In a piece earlier this week, friend of the blog Cory Barker wrote about his ambivalence towards the series, and kept trying to find reasons for it within the text. While his process was enlightening, he couldn’t find the silver bullet: there was no one part of the show that was creating a lack of an emotional connection. How we view the series can be defined by issues like genre which are inherent to the text itself, or issues like viewing patterns which are entirely extratextual but can define one’s experience with the text. My brother, for example, watched the season on a staggered schedule of short marathons, while my parents watched it on a weekly basis; as a result, they remembered different things, retaining different parts of the show that were highlighted by their personal experience with the text.

I raise all of these points because after a season of open interpretation, at least for those who hadn’t read the books, there is something almost prescriptive about “Fire and Blood.” While “Baelor” delivered a fatal twist, and suggested a certain degree of carnage to come in the weeks ahead, “Fire and Blood” steps back to serve as a more traditional denouement, laying out the various threads which will be followed into a second season. Rightly treating the fate of Ned Stark as the season’s climax, it seeks to explore the scenario that Mirri Maz Duur lays out to Dany early in the episode: what is the worth of each of these characters and these storylines in light of recent events? It’s a moment where the show actually has to step forward and proclaim its identity in order to convince the skeptics that this is a show worth watching, and to convince the believers that their faith has not been misplaced as the show transitions into the next stage of its narrative.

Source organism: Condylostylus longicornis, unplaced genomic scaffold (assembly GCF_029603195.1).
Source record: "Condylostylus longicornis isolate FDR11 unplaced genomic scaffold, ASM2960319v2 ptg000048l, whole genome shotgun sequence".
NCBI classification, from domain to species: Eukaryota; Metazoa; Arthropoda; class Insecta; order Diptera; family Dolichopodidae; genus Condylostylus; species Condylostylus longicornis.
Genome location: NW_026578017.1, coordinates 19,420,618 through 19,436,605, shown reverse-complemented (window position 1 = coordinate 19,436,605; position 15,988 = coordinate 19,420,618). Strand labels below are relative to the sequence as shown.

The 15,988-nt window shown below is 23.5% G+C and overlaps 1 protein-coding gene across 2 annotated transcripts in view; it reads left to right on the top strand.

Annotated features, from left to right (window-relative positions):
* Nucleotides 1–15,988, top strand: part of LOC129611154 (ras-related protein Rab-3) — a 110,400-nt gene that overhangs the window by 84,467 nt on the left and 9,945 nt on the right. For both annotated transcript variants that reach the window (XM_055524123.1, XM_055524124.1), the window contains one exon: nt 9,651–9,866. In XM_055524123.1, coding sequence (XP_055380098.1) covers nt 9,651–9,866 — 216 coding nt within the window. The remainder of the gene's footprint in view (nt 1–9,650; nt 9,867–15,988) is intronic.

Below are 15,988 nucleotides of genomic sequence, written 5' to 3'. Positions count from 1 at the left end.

“Fire and Blood” doesn’t beat around the bush: it shows its hand from its bloody opening to its fiery conclusion, laying out a pretty detailed framework for what the second season of the show will look like. However, it never feels like an artificial framework, and that sense of interpretation never disappears even as the storyline becomes less open-ended. Serving as a fitting bookend to what I personally feel was a very strong first season, “Fire and Blood” reinforces central themes and delivers on what matters most: reminding us why these characters are following the path they’re on, and informing us why we want to follow that path next season.

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Game of Thrones – “You Win or You Die”

“You Win or You Die”

May 29th, 2011

“It’s the family name that lives on. It’s all that lives on.”

[You can also hear additional thoughts on this episode in a special edition of the Talking TV with Ryan and Ryan podcast that I participated in.]

[Also, for more on “Sexposition,” check out my review of Season 2, Episode 2, “The Night Lands”]

There has been a lot of conversation surrounding the question of exposition with Game of Thrones, understandable given the high volume of material that has been revealed through conversations in an effort to capture the complexity of George R.R. Martin’s world.

“You Win or You Die” is not particularly exposition heavy, although there is one example that I will break down in greater detail, but the function of exposition is to provide a sense of history and context and I would argue that this episode is very interested in this idea. Some have argued that flashbacks might be considered another way to provide insight into history, and that it would beat the somewhat sloppy exposition that has to this point been deployed, but I would ask this: is the point of exposition to inform or remind the audience of particular information, or is it designed to inform the audience that the particular information in question is, in fact, important enough to be discussed in this context?

The answer, as always, is that it is meant to function as both, but I think those decrying the very existence of exposition in its current form should consider the latter more carefully. The role of history within this world is an important theme that is highlighted in “You Win or You Die,” as various threads comes to a point where the past is either given new meaning or forgotten entirely.

Or, rather, forgotten in some circles and remembered in others.